P rented a warehouse to D for 10 years, but the council close a street for works for 20 months preventing access to the warehouse. D stopped paying rent on the basis that the contract had been frustrated, and P sued for unpaid rent. HL allowed P’s claim and said that frustration did not apply on the facts.
Lord Hailsham: He agrees with Lord Radcliffe’s formulation of frustration rather than the implied terms approach (above). He says that frustration can “hardly ever” apply to leases. There are ways other than that of Lord Radcliffe of conceptualising frustration: Implied terms (not as good), exceptions to absolute liability “where justice demands”, total absence of consideration etc.
Lord Wilberforce: It doesn’t matter which approach to frustration is used- it should simply be the one most approapriate in the circumstances. In principle a lease is capable of frustration: when a contract fails to so provide, the court can decide on whom it is most appropriate for the risk to lie. However it will be rare, since generally the lessee will have that for which he bargained leasehold).
Lord Simon: He rehashes Lord Radcliffe’s understanding of frustration in a slightly different way. There are several arguments FOR allowing frustration to apply to lessees; (1) Frustration is a useful expedient for avoiding injustice, as much in this area as in any other; (2) The law should try to be comprehensive. Being compartmentalised decreases the law’s clarity and involves arbitrary distinctions that create different conclusions for fundamentally analogous situations, which is unfair; (3) the only theory incompatible with lease situations is the “total failure of consideration” theory, which is not really used an y longer anyway. The theories used are the implied terms theory (Lord Blackburn’s theory) or the more commonly used “radical change/construction” theory of Lord Radcliffe; (4) There have been no problems arising from the application of frustration to leases in other common law jurisdictions. The counter argument that a lease is more than merely a contract i.e. that it is a whole transfer of legal estate is irrelevant: a lease is executory, not fully executed, and therefore, as long as obligations and rights remain outstanding, there is no sense in refusing the applicability of the frustration doctrine.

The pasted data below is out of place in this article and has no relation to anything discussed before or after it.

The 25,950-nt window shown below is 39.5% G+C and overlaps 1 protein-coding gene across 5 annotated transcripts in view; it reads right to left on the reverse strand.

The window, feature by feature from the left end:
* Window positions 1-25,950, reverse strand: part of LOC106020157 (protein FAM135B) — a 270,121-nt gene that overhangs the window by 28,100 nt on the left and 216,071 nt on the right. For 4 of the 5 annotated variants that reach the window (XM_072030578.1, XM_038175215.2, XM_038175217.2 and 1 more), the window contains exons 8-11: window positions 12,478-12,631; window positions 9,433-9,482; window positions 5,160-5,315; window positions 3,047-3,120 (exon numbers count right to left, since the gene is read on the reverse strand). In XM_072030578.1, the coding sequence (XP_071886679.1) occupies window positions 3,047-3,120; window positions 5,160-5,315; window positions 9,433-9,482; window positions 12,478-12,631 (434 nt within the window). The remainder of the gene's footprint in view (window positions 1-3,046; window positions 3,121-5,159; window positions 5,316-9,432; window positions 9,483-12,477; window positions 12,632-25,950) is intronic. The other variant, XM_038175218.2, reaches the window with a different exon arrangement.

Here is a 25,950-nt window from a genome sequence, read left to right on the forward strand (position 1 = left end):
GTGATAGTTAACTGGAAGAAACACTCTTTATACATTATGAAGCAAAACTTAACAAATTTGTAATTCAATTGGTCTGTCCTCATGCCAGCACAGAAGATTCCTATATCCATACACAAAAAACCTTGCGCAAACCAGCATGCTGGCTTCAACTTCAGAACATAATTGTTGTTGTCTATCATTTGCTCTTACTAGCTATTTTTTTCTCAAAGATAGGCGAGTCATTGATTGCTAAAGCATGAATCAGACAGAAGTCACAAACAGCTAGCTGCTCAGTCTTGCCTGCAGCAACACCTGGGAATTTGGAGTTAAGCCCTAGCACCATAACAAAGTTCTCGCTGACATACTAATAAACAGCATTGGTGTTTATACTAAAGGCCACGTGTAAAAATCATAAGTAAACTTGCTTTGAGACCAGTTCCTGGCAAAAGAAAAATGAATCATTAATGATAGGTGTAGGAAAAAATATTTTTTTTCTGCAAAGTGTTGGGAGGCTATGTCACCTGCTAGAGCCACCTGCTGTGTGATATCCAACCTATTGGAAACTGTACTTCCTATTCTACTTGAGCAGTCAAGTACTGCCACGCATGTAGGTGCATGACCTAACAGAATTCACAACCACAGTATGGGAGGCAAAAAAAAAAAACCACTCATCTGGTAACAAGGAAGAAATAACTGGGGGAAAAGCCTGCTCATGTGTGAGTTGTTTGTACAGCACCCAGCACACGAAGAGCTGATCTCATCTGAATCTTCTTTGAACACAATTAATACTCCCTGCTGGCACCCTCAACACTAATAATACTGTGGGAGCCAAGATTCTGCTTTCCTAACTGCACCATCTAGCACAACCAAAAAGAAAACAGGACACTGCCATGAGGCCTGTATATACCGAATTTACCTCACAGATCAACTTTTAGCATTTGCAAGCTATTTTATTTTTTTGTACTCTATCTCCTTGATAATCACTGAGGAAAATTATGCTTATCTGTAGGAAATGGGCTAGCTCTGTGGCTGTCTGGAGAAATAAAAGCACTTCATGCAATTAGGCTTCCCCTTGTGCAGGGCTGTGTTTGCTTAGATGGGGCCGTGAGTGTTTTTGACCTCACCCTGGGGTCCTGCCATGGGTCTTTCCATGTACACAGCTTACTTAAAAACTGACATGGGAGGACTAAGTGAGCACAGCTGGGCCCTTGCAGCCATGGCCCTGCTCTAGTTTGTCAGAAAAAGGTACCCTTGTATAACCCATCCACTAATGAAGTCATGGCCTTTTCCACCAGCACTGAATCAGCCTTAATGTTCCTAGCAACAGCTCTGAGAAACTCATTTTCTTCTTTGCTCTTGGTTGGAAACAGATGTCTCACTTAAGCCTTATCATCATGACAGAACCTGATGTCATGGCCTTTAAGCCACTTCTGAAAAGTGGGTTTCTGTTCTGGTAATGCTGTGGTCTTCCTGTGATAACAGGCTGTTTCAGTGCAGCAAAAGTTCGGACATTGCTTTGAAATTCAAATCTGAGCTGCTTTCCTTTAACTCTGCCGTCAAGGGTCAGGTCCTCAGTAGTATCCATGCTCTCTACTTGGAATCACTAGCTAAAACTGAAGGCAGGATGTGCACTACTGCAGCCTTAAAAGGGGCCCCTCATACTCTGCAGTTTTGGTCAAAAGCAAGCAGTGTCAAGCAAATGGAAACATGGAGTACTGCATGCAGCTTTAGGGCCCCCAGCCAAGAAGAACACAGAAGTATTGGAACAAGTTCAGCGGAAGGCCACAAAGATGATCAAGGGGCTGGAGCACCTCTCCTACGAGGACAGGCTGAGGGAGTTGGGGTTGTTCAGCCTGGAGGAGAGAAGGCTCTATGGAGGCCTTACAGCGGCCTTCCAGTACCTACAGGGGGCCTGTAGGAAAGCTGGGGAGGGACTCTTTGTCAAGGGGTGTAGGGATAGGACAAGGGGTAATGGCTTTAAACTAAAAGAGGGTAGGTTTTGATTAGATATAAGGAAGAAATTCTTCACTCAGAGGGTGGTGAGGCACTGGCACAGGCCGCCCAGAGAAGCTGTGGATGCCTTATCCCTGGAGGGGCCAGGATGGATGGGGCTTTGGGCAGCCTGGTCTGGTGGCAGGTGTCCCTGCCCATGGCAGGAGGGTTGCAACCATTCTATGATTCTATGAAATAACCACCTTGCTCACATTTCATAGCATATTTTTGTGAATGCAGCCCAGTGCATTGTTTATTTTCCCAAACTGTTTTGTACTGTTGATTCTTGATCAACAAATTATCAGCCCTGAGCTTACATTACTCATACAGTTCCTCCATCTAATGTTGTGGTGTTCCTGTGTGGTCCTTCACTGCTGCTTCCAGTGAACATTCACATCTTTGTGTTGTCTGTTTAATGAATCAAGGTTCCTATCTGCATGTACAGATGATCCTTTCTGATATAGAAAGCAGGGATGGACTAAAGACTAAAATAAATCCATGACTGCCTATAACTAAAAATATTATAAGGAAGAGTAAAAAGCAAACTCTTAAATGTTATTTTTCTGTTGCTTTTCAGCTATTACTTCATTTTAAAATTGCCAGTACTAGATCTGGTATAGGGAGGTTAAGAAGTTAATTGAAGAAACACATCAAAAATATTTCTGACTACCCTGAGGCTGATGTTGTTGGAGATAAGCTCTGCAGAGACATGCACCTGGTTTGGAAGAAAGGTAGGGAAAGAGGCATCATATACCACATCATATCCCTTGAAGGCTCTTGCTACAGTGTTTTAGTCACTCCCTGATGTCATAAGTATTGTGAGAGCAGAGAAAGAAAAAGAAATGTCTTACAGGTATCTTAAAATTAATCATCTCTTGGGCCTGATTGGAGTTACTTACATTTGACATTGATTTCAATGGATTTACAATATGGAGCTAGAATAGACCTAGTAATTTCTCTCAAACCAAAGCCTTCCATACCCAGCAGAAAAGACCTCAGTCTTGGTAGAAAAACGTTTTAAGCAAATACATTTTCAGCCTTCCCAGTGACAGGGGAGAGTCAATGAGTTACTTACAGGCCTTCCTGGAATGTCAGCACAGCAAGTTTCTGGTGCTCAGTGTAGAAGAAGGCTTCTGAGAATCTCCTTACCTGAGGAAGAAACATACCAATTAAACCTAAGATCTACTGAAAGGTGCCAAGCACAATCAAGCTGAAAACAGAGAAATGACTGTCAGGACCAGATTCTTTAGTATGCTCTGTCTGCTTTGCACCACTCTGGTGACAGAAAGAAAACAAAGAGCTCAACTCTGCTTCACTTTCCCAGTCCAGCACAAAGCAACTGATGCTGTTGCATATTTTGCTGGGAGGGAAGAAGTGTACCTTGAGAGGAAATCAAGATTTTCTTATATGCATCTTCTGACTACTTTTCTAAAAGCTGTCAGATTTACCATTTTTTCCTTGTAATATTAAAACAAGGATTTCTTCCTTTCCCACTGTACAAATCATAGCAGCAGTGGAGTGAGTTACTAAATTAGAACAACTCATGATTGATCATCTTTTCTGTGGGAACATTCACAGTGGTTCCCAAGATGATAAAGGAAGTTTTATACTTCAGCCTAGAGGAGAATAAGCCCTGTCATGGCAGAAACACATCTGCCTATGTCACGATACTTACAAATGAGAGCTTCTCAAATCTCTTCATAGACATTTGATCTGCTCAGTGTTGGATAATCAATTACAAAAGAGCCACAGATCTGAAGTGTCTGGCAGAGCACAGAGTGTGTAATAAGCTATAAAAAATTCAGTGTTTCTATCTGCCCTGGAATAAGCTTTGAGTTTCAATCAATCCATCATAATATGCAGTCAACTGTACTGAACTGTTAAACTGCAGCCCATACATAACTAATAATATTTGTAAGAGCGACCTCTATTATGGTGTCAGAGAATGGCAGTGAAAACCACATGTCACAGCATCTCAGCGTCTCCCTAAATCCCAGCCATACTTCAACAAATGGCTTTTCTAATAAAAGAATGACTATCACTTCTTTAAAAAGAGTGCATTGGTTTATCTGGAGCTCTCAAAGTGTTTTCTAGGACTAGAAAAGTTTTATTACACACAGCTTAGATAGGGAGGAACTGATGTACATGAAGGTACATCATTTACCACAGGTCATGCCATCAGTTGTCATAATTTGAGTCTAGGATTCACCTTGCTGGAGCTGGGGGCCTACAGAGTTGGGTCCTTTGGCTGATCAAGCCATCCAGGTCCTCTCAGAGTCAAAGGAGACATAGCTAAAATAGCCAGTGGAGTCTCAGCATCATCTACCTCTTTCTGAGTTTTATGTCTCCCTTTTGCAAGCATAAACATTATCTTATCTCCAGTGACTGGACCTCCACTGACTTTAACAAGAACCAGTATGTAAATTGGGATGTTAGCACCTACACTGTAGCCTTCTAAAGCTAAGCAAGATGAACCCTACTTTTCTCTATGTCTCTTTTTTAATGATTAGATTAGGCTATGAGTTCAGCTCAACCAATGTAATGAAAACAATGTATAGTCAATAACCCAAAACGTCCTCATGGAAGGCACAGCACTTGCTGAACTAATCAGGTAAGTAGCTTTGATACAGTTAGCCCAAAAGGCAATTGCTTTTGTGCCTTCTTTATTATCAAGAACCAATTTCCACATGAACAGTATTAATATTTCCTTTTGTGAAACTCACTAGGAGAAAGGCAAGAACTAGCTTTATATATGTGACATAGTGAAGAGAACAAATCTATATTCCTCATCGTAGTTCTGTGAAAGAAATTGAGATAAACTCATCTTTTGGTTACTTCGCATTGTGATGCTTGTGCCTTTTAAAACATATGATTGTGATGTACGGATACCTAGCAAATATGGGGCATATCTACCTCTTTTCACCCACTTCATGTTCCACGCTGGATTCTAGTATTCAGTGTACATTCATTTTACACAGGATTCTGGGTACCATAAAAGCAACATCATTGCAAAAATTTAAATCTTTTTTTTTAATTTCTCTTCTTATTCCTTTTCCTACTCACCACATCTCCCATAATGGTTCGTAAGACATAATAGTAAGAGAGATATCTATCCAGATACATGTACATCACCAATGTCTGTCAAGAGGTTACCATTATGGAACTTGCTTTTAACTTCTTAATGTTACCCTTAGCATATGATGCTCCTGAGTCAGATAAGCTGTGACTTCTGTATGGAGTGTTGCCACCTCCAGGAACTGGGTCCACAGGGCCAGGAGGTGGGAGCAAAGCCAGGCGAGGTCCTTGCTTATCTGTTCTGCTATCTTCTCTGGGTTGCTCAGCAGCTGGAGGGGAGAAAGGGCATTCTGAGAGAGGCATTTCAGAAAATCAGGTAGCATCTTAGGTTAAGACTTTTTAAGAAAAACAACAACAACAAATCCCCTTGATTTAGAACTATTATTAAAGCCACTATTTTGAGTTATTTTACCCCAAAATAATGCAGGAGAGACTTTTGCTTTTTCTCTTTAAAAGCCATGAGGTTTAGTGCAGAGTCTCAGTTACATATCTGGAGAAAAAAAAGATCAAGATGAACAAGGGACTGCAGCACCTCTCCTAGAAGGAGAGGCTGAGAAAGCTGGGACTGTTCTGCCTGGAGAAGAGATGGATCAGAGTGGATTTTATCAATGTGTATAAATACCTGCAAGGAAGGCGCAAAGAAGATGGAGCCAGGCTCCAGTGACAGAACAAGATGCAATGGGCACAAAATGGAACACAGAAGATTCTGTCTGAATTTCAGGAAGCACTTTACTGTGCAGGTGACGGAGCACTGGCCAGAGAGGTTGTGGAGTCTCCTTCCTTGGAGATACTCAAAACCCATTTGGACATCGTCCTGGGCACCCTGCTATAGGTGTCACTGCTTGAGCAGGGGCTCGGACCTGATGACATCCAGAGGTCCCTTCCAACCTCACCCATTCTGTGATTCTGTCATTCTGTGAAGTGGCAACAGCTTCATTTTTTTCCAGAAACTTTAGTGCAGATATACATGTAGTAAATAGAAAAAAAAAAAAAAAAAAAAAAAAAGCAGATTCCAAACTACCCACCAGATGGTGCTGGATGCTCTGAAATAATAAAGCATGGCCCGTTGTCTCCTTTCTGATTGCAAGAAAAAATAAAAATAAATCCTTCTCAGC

Lord Russel: He does not believe that frustration can apply to leases at all.
Lord Roskill: There is no justification of treating differently leases to, say, charterparties, and it is bad for the law to create anomalous compartments of law. Therefore frustration should be as applicable to leases as to any other area of law.
Conclusion: 2 say that frustration is fully applicable to leases, 2 say only “rarely” or “hardly ever”, 1 says never.
CW: we can now see the law on frustration as having a 3-stage approach: (1) Construction. Was the risk allocated to one of the parties? If so there is no frustration; (2) Was P at fault? If so there is no frustration; (3) Fundamentality: Does the change in circumstances make performance radically different from that originally undertaken (physical or legal impossibility or loss of purpose in performance)? If not then there is no frustration.